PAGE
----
On Oct. 26, a year and a half after its last public performance, the New Orleans Jazz Orchestra (NOJO) returned to the New Orleans Jazz Market to kick off a new season—this time, without its founder and former artistic director, Irvin Mayfield.
In late December, when I first spoke to the New Orleans Jazz Orchestra’s new president and CEO, Sarah Bell, about gender bias and sexual harassment in jazz, she told me that overall her personal experience has been positive. A few days passed, then she reached out again. Since taking over her current role at NOJO last year, she said, she’s often found that being introduced as the leader of the organization earns “a chuckle and an apologetic smile” from new business contacts.
Keith MajorDelfeayo Marsalis Walking into trombonist and producer Delfeayo Marsalis’ home in Uptown New Orleans is a little like stepping into a hyperbaric chamber of creative stimulation. A piano peeks out from beneath sheet music and a dozen or so awards. Books like John McCusker’s Creole Trombone: Kid Ory and the Early Years of Jazz sit on the coffee table and line the wall space not adorned with art, while trombones and horn parts battle for space in the corners.
Muck Rack makes it simple to find people, tweets, or articles that mention any name, keyword, company, hashtag etc. We've compiled this guide to help you make the most of your search.
Selecting a term
Start searching tweets, articles from media outlets, articles mentioned in tweets, journalists'
names, titles and bios with some suggested searches:
Companies or Topics (e.g. iPhone, Microsoft)
Phrases (e.g. "cloud computing") — use quotes to keep the terms together
Twitter handles (e.g. @username) — returns those who have mentioned or replied to
Names (e.g. "David Pogue")
Hashtags (e.g. #sxsw, #london2012)
Bio details (e.g. vegan, Olympics, father)
Muck Rack's Advanced Search allows for many boolean operators.
Find results that mention multiple specified terms, use AND or
+. For example, ensure each result contains both Elon Musk and Mark Zuckerberg by
searching Musk AND Zuckerberg or Musk + Zuckerberg.
Use the operators OR or , to broaden your search when you'd like either of
multiple terms to appear in results. (This is the default behavior of our search when no operators
are used). For example, results will contain either cake or cookie by searching cake OR cookie or cake,cookie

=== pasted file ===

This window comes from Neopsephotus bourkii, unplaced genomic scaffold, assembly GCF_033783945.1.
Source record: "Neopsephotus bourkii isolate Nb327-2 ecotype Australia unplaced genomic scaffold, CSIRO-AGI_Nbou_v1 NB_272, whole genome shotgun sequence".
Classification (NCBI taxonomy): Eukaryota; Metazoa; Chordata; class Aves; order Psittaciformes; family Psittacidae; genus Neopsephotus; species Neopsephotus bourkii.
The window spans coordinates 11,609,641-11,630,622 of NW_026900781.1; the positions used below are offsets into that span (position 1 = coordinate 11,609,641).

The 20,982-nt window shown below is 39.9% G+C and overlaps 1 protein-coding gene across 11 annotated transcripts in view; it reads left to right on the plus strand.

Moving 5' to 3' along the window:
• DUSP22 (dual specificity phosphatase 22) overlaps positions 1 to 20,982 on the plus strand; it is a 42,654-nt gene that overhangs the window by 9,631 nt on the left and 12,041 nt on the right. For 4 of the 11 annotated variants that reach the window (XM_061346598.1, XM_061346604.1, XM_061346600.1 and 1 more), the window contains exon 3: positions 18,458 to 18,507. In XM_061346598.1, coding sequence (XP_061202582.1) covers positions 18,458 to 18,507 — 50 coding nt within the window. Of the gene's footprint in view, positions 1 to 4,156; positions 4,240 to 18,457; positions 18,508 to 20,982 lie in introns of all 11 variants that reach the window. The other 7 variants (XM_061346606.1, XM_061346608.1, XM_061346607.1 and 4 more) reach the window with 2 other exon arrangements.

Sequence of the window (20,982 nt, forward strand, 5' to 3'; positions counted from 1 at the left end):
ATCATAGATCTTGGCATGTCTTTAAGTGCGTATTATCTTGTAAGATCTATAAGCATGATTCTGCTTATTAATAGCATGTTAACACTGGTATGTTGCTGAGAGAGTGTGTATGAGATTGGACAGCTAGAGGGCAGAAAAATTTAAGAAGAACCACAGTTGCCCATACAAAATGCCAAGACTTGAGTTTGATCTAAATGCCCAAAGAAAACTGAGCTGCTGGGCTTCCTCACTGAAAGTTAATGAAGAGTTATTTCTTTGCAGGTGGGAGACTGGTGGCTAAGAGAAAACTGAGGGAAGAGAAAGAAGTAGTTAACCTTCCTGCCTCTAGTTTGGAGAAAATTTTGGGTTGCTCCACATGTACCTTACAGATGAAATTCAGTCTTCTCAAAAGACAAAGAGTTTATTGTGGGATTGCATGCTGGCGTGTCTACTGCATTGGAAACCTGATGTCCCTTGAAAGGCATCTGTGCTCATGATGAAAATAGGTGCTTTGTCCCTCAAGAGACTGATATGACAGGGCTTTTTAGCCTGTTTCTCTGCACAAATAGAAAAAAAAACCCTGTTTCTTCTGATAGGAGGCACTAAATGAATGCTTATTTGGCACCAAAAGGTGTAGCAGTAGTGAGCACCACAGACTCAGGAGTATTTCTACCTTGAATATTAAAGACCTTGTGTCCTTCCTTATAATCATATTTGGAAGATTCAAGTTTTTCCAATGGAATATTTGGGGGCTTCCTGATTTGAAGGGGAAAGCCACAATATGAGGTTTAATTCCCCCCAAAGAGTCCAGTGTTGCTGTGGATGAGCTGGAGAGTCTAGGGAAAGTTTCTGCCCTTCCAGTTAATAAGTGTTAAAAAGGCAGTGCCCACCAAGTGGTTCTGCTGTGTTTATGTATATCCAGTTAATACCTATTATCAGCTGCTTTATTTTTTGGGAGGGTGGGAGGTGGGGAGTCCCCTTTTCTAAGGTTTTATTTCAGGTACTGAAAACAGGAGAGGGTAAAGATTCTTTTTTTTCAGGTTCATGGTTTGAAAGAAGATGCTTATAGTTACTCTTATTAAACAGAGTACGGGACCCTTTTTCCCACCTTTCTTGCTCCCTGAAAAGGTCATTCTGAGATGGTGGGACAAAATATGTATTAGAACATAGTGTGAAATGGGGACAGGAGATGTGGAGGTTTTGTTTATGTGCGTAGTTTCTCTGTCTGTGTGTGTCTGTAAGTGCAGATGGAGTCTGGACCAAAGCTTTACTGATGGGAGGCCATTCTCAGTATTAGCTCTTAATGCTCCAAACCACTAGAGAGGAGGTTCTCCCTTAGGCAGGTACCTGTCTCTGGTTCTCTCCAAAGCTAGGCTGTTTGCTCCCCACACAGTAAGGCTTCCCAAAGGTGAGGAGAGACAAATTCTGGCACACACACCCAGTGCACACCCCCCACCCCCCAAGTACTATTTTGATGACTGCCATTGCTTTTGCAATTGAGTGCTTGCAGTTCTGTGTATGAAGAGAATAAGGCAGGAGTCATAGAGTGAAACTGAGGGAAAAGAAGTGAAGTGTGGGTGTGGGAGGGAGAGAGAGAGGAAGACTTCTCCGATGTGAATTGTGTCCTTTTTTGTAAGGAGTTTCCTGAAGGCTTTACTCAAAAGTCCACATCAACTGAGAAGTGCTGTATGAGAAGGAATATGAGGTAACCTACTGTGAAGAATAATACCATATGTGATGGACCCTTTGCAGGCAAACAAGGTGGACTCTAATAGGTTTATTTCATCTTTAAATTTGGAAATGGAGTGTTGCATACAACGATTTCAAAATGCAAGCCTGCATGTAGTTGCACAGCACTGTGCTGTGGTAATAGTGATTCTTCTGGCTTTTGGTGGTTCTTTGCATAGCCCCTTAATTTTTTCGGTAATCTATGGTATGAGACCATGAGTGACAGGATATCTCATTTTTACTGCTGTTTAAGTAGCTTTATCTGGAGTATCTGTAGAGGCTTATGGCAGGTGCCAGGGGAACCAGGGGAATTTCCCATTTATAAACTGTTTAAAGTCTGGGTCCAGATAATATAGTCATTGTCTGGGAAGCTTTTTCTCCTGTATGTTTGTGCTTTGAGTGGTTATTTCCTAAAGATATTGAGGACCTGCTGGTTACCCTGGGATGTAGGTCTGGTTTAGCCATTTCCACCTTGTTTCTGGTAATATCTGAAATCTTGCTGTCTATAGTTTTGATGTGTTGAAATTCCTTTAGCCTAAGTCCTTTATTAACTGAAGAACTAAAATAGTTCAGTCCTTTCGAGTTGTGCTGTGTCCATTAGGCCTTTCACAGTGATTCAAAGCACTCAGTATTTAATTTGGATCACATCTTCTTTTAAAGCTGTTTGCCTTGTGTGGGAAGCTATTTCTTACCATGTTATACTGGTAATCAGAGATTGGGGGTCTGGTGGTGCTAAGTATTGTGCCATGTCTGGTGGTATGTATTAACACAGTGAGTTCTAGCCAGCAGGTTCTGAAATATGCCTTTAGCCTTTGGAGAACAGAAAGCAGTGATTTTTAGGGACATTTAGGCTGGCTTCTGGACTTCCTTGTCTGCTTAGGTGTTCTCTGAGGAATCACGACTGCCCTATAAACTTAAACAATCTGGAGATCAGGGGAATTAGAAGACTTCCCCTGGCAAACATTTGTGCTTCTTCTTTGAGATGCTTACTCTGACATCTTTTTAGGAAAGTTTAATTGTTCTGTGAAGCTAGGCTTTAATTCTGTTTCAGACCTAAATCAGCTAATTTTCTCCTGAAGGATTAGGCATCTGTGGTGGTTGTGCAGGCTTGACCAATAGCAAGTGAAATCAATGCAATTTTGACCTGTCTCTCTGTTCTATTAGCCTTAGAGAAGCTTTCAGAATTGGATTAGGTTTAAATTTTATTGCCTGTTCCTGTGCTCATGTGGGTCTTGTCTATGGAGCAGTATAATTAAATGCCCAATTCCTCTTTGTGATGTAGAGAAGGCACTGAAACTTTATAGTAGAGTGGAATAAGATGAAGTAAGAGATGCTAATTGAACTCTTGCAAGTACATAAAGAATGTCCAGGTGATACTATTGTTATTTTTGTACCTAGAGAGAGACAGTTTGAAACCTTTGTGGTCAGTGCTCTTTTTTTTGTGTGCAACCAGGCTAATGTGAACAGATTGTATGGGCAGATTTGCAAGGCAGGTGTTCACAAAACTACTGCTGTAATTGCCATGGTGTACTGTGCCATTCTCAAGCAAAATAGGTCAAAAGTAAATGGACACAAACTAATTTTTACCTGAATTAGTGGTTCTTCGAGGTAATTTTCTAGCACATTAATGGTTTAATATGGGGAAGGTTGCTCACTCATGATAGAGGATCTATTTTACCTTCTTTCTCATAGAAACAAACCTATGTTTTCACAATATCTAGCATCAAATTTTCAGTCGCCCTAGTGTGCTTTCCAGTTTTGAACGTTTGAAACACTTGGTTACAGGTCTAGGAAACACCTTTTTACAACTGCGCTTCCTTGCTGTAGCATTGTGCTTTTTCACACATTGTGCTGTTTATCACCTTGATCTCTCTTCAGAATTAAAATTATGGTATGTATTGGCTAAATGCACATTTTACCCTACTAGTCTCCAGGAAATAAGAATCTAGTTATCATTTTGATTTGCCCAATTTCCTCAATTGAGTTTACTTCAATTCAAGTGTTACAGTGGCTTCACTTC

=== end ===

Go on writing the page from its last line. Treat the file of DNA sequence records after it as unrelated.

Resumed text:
Use NOT or - to subtract results from your search. For
example, searching Disney will yield results about the Walt Disney Company as well as Walt Disney
World Resort. To exclude mentions of Disney World, search for Disney -World or Disney
When using one of these operators with a phrase, enclose it in quotation marks. For example, you can
find results about smartphones excluding Apple's iPhone 4S by searching smartphone -"iPhone
Exact case matching or punctuation
If you're searching for a brand name or keyword that relies on specific punctuation marks or capitalization, you can
find results that match your exact query by adding matchcase: before the keyword you're searching for, like matchcase:E*TRADE .
Use parentheses to separate multiple
boolean phrases. For example, to find journalists talking about having fun in Disney World or
Disneyland, search for ("disney world" OR disneyland) AND fun.
An asterisk can be used to search for any variation of a root word truncated by the asterisk. For example, searching for admin* will return results for administrator, administration, administer, administered, etc.
A near operator is an AND operator where you can control the distance between the words. You can vary the distance the near operation uses by adding a forward slash and number (between 0-99) such as strawberries NEAR/10 "whipped cream", which means the strawberries must exist within 10 words of "whipped cream".